Enhancing Learning by Targeting Learner Needs

Submitting Institution

Lancaster University

Unit of Assessment


Summary Impact Type


Research Subject Area(s)

Education: Curriculum and Pedagogy, Specialist Studies In Education

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Summary of the impact

Our research into learning through digital technologies has increased the focus on the importance of learning processes and context. The research developed new models of strategic evaluation and learning framework analyses as well as a new concept of MEGAcognition. These have shaped the development, customisation and implementation of more appropriate digital educational resources, nationally and internationally. Our research has involved and influenced key national and international companies and groups. Its users have been policy makers and developers, as well as teachers and pupils in primary and secondary schools. The research has: 1) influenced policy and practice developments nationally and internationally (in UK government departments and the e-strategy agency, and in five major resource development companies and corporations with international reach); 2) increased awareness of and engagement in learning opportunities (in four local authorities); 3) built capacity (in three resource development companies and projects); 4) offered insights into ways to develop, refine and customise educational products for specific audiences (in six resource development companies and local authorities); 5) raised awareness and understanding of educational concepts to non-academic audiences nationally and internationally (through 35 public and private seminars and keynote sessions to national and international audiences); 6) raised awareness of learning and pedagogical practices (in six major resource development companies and corporations).

Underpinning research

Pioneering insights through the research have been generated by working with multiple collaborators and funders, and resultant models of strategic evaluation and learning frameworks have enabled analyses of learning interactions with digital technologies, detailing how these are embedded in learning landscapes in particular locales. Specifically, focused elements of formal and informal learning by particular groups of learners and teachers have been investigated, identifying the potential of the digital technologies used, and how they positively support motivational and other effects on learners. Key project areas in this research programme have focused on: 1) digital online materials for primary schools; 2) learning platforms for primary and secondary schools; and 3) mathematics software for a curriculum for 11-14 year olds. Three key elements characterise the research thread underpinning these study areas:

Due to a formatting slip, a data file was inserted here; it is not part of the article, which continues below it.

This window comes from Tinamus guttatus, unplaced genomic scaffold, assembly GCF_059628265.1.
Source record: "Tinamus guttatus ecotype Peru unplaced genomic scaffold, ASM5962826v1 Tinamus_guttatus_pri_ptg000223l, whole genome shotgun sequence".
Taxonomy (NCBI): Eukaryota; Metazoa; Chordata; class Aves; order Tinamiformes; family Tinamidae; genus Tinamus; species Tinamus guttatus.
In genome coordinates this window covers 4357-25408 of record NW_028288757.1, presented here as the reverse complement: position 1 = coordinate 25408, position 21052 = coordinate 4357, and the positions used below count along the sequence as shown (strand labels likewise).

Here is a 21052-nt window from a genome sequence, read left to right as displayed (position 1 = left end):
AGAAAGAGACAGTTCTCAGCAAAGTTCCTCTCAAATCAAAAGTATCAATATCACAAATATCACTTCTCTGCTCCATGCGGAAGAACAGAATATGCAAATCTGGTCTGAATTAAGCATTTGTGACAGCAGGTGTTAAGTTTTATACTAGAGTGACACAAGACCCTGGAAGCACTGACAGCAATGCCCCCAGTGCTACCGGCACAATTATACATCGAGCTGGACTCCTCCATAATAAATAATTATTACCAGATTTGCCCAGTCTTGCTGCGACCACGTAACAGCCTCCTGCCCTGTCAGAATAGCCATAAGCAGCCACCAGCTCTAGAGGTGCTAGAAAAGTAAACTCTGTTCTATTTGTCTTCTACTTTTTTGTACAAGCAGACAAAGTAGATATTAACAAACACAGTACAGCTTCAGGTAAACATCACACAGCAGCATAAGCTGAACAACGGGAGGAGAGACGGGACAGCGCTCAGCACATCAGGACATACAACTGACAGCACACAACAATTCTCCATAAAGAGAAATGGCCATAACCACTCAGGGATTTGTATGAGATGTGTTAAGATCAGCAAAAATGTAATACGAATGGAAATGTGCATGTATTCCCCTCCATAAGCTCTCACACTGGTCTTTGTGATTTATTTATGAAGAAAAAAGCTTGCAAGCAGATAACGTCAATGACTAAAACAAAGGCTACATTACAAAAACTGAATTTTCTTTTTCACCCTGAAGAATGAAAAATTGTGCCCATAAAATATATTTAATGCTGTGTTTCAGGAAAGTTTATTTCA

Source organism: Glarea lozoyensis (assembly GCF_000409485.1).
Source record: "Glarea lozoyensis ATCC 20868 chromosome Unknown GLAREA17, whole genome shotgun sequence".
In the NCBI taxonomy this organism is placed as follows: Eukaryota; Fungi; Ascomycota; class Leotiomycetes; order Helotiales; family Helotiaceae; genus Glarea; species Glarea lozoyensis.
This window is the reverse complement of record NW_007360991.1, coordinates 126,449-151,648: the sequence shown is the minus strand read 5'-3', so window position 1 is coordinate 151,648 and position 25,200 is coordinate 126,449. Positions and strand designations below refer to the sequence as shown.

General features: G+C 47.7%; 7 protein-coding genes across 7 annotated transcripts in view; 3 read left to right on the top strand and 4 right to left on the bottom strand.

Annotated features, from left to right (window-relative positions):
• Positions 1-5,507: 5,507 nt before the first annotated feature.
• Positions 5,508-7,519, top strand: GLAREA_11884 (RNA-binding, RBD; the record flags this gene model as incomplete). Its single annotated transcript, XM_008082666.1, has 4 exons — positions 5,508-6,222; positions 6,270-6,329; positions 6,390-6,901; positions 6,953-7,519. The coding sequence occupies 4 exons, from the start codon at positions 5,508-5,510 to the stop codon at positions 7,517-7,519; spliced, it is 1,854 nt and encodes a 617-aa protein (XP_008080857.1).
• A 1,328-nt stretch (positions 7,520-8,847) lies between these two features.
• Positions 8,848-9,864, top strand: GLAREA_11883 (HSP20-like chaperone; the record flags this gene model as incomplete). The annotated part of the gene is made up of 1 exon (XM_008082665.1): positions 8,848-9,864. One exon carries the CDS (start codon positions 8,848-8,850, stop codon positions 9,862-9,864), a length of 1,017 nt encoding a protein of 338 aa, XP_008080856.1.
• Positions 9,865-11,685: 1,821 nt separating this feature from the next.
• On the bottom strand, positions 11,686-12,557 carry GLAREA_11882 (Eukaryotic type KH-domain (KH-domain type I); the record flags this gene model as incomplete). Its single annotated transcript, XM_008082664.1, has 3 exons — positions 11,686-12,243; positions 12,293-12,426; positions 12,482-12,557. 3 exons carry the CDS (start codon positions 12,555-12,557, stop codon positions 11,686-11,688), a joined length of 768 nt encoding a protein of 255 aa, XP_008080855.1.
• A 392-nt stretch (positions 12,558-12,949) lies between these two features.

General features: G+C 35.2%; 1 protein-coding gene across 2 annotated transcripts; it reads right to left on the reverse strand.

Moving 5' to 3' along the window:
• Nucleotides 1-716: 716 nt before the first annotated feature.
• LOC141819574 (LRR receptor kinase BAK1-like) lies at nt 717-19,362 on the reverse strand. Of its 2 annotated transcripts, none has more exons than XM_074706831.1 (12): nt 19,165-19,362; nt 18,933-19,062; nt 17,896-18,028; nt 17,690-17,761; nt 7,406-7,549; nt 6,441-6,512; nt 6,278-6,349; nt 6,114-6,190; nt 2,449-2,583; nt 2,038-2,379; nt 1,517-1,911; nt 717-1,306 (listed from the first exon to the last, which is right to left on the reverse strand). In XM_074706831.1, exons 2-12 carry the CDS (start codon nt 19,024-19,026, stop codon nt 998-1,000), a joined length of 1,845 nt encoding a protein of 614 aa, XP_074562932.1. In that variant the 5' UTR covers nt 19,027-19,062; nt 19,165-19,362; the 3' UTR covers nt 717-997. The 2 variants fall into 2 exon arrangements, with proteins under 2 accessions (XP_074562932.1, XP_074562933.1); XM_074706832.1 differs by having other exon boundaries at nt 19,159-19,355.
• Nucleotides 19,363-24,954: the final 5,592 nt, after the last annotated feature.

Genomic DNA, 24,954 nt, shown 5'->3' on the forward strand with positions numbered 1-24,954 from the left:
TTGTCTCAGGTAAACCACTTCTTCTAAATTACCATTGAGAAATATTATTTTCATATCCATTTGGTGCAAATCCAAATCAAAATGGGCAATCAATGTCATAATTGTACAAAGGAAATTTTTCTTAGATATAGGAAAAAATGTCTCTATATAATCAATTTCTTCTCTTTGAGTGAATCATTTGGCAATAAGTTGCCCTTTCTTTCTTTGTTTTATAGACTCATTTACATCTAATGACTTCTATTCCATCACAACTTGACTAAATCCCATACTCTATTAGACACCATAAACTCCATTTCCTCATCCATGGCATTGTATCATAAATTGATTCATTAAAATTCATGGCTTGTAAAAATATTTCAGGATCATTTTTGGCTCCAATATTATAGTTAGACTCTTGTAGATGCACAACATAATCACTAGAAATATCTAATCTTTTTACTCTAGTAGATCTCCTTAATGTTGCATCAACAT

1) Creation of a distinctive strategic evaluation approach to digital technologies, identifying enhanced user benefit, impacts and perceived value. This formative and iterative approach was designed to maximise long-term impact for developers and implementers (Passey, 1999). Arising from research for the four UK government Departments for Education (1996-1998), it was followed by a research study into deployment of laptop computers into schools and homes for Microsoft (1998-2000) in extending their international Anytime Anywhere Learning programme. This pioneering approach to evaluation has underpinned all subsequent studies.